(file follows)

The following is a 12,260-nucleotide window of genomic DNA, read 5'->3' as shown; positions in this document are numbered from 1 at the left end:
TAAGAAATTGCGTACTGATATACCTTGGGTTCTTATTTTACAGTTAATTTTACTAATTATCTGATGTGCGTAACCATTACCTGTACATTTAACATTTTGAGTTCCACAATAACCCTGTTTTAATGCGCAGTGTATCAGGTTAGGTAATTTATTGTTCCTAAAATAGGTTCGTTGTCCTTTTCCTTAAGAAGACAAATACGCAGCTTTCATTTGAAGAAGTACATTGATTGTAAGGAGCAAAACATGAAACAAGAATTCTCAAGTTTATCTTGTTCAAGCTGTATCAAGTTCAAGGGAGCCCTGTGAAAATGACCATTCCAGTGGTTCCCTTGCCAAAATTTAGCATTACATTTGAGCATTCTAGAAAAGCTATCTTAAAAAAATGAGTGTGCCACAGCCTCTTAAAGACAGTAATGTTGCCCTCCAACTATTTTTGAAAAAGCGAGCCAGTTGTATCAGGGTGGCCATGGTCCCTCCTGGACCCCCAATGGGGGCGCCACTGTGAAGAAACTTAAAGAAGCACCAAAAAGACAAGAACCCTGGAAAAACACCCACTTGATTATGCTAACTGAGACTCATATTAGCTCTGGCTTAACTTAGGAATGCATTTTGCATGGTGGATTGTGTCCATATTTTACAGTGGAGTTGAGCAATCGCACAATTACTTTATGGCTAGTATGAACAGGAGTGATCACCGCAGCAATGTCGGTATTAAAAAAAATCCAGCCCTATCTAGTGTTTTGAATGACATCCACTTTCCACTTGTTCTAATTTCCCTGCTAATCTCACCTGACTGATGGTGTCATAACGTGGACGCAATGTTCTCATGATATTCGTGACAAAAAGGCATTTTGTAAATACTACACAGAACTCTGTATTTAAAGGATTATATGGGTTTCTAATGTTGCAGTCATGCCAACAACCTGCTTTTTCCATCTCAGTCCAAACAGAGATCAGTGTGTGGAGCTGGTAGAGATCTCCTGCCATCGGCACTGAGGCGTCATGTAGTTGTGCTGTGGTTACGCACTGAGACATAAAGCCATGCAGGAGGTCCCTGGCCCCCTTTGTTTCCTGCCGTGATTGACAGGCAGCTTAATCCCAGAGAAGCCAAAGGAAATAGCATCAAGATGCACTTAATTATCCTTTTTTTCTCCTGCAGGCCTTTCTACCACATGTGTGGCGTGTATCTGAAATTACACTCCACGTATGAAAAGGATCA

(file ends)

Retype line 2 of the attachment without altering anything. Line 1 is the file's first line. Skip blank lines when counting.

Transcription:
TAAGAAATTGCGTACTGATATACCTTGGGTTCTTATTTTACAGTTAATTTTACTAATTATCTGATGTGCGTAACCATTACCTGTACATTTAACATTTTGAGTTCCACAATAACCCTGTTTTAATGCGCAGTGTATCAGGTTAGGTAATTTATTGTTCCTAAAATAGGTTCGTTGTCCTTTTCCTTAAGAAGACAAATACGCAGCTTTCATTTGAAGAAGTACATTGATTGTAAGGAGCAAAACATGAAACAAGAATTCTCAAGTTTATCTTGTTCAAGCTGTATCAAGTTCAAGGGAGCCCTGTGAAAATGACCATTCCAGTGGTTCCCTTGCCAAAATTTAGCATTACATTTGAGCATTCTAGAAAAGCTATCTTAAAAAAATGAGTGTGCCACAGCCTCTTAAAGACAGTAATGTTGCCCTCCAACTATTTTTGAAAAAGCGAGCCAGTTGTATCAGGGTGGCCATGGTCCCTCCTGGACCCCCAATGGGGGCGCCACTGTGAAGAAACTTAAAGAAGCACCAAAAAGACAAGAACCCTGGAAAAACACCCACTTGATTATGCTAACTGAGACTCATATTAGCTCTGGCTTAACTTAGGAATGCATTTTGCATGGTGGATTGTGTCCATATTTTACAGTGGAGTTGAGCAATCGCACAATTACTTTATGGCTAGTATGAACAGGAGTGATCACCGCAGCAATGTCGGTATTAAAAAAAATCCAGCCCTATCTAGTGTTTTGAATGACATCCACTTTCCACTTGTTCTAATTTCCCTGCTAATCTCACCTGACTGATGGTGTCATAACGTGGACGCAATGTTCTCATGATATTCGTGACAAAAAGGCATTTTGTAAATACTACACAGAACTCTGTATTTAAAGGATTATATGGGTTTCTAATGTTGCAGTCATGCCAACAACCTGCTTTTTCCATCTCAGTCCAAACAGAGATCAGTGTGTGGAGCTGGTAGAGATCTCCTGCCATCGGCACTGAGGCGTCATGTAGTTGTGCTGTGGTTACGCACTGAGACATAAAGCCATGCAGGAGGTCCCTGGCCCCCTTTGTTTCCTGCCGTGATTGACAGGCAGCTTAATCCCAGAGAAGCCAAAGGAAATAGCATCAAGATGCACTTAATTATCCTTTTTTTCTCCTGCAGGCCTTTCTACCACATGTGTGGCGTGTATCTGAAATTACACTCCACGTATGAAAAGGATCA